Anne-Marie Birch: Investigation finds murder victim called police nine times before she died

Anne-Marie Birch was found dead in a field near her home in Kent in 2013, following a prolonged campaign of harassment by her estranged husband. Two women a week are killed by a current or former partner in the UK

7 APRIL 2016 | BY Siobhan Fenton FOR THE Independent


A woman who was murdered by her estranged husband had reported his threatening behaviour to the police repeatedly but had not been taken seriously, an investigation has revealed.

Anne-Marie Birch, 47, was found dead in a field near her home in Kent in 2013 following a prolonged campaign of harassment by her estranged husband Lee Birch. He was jailed for life for her murder.

Police criticised murder investigation

The investigation revealed a series of inadequacies in how Anne-Marie Birch was treated by Kent Police Getty

An investigation into the circumstances surrounding her death and how authorities responded to a number of cries for help discovered a series of failings by police. The Independent Police Complaints Commission found that Mrs Birch had contacted police on nine separate occasions in the months prior to her death but that Kent Police did not deal with her complaints appropriately.

Calls were not correctly logged and some staff lacked basic awareness of non-molestation orders which are often used in domestic abuse cases and which Mrs Birch had obtained just seven weeks prior to her death.

On the morning of the day she died, Mrs Birch found her estranged husband hiding in her garden and contacted the police. The call was handled by a trainee call handler and was not properly logged.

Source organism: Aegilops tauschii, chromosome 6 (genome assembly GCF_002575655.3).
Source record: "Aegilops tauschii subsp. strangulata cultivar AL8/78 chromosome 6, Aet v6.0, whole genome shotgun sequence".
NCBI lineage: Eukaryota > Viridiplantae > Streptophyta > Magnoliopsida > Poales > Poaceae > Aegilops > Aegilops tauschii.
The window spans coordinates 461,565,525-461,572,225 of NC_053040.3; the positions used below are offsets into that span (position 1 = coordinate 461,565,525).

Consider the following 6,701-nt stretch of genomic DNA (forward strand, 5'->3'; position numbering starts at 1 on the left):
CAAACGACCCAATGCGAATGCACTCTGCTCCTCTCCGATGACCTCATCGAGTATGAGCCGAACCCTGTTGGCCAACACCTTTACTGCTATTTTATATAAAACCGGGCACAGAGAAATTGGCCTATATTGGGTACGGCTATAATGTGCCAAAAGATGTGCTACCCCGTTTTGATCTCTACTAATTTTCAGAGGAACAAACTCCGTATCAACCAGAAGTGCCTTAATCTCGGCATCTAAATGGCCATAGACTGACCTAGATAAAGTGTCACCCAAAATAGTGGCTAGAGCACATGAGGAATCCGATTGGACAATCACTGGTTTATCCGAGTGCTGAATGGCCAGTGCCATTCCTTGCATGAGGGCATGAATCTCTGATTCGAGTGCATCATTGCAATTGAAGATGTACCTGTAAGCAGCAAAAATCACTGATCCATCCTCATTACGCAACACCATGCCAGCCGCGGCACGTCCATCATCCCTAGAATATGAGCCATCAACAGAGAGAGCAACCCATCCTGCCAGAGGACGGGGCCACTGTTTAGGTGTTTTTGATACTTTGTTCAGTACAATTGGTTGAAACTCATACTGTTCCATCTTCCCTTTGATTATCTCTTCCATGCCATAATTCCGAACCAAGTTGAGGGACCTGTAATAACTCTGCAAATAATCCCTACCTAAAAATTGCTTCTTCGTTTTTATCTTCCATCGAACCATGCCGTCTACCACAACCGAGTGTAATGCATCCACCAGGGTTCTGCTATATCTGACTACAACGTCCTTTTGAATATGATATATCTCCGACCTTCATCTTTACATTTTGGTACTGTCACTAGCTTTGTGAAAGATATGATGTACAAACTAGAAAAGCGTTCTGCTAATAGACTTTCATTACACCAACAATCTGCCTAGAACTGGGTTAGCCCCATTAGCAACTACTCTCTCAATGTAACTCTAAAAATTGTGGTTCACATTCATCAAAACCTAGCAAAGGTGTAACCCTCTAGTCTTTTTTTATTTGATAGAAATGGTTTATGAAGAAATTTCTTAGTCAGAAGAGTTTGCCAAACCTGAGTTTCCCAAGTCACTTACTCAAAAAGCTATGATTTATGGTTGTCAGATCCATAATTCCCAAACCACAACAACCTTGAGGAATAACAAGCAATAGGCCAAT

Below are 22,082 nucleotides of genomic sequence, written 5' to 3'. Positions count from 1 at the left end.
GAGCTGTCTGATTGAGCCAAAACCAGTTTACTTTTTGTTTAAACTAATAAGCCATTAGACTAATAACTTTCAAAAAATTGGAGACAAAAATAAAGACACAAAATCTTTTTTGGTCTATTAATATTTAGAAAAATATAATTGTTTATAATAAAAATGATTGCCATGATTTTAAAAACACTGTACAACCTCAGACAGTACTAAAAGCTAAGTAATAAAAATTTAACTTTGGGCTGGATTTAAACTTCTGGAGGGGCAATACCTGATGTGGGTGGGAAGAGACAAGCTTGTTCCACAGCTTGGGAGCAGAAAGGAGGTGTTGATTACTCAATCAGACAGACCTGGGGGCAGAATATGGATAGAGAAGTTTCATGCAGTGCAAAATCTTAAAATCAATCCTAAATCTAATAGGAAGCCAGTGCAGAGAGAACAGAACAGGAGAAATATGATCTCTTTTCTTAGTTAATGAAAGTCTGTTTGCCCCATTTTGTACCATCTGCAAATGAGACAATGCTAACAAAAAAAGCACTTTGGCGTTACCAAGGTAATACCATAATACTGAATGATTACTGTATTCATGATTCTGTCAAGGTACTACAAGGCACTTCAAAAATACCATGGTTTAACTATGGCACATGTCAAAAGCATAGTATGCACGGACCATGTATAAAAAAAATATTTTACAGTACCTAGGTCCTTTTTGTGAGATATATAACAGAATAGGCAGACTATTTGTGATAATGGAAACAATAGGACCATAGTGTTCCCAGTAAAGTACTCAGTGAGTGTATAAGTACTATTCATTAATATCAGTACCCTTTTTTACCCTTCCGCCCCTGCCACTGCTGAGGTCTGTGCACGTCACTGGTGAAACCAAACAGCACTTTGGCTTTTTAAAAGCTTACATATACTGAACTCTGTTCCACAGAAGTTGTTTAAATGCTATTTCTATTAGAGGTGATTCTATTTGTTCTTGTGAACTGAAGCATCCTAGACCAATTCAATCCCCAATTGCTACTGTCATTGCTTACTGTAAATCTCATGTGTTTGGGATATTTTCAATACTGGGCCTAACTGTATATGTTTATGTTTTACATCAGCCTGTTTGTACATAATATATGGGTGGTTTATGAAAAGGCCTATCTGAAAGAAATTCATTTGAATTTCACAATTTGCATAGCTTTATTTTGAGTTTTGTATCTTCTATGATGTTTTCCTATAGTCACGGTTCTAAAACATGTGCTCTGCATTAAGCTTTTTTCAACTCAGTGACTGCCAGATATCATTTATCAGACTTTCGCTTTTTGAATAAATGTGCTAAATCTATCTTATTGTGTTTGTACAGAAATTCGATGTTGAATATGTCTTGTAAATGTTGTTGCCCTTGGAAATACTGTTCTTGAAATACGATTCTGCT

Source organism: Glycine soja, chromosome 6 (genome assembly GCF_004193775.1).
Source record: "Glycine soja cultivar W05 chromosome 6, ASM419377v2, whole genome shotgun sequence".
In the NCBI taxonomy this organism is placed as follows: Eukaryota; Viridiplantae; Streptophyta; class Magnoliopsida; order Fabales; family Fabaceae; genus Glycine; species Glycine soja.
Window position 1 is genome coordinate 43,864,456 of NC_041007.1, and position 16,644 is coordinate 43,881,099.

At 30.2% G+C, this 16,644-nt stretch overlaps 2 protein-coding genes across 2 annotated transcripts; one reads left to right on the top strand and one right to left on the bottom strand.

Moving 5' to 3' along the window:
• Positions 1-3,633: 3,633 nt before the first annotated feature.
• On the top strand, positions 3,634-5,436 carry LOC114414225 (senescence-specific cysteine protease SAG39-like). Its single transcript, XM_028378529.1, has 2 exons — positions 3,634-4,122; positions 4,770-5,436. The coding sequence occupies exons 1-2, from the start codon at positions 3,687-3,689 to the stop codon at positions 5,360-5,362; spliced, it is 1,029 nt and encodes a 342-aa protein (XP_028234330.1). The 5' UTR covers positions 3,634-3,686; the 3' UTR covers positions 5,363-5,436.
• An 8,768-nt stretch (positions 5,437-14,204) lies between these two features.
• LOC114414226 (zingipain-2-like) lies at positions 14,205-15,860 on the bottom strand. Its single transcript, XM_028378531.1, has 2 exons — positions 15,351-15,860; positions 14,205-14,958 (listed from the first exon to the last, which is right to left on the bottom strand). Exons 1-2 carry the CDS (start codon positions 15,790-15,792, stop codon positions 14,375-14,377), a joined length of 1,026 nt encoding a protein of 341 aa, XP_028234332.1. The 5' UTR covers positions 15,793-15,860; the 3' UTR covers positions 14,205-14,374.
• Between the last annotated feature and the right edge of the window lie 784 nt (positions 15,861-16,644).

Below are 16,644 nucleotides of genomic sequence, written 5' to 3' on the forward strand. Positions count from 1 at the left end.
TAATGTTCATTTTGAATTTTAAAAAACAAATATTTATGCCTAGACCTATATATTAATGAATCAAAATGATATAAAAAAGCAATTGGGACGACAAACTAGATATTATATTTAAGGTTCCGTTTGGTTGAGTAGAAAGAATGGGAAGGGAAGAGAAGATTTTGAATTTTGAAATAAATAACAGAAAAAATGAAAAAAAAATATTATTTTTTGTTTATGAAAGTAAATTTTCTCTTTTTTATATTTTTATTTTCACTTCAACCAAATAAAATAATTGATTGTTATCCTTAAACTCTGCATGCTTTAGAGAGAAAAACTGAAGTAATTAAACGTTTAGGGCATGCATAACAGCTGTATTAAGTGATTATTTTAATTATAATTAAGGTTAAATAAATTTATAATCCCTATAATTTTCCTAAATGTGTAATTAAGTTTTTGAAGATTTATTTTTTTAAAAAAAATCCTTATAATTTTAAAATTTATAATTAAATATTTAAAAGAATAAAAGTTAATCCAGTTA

Officers who she spoke to on other occasions failed to identify and investigate numerous offences which Mr Birch committed, including death threats and other forms of serious harassment. Four members of Kent Police staff were interviewed under notice as part of the investigation, including a control room team leader, a supervisor and two call handlers. The IPCC found that none of them had a case to answer for misconduct.

IPCC Commissioner Mary Cunneenn said of the report’s findings: “Ultimately it is Lee Birch who takes full responsibility for the campaign of harassment against Anne-Marie which culminated in her tragic death.

“Our investigation found that Kent Police could have performed better when Anne-Marie called them for help and we have made 12 recommendations to the force highlighting important areas where its practices can be improved.

“We have also agreed with Kent Police that eight individual officers and three call centre workers should receive specific learning points so the mistakes made in this case are not repeated in the future”, she added.

A spokesperson for Kent Police said: “The IPCC report into how Kent Police handled certain aspects of Anne-Marie Birch’s contact with us prior to the day of her murder makes for disappointing reading.

“We aim to put victims at the heart of everything we do and there were steps we could have taken to improve the service Anne-Marie received when she had concerns about her estranged husband’s behaviour.”

An estimated 1.4 million women and 700,000 men suffer domestic violence abuse every year in the UK. On average, two women a week are killed by male current or former partners.

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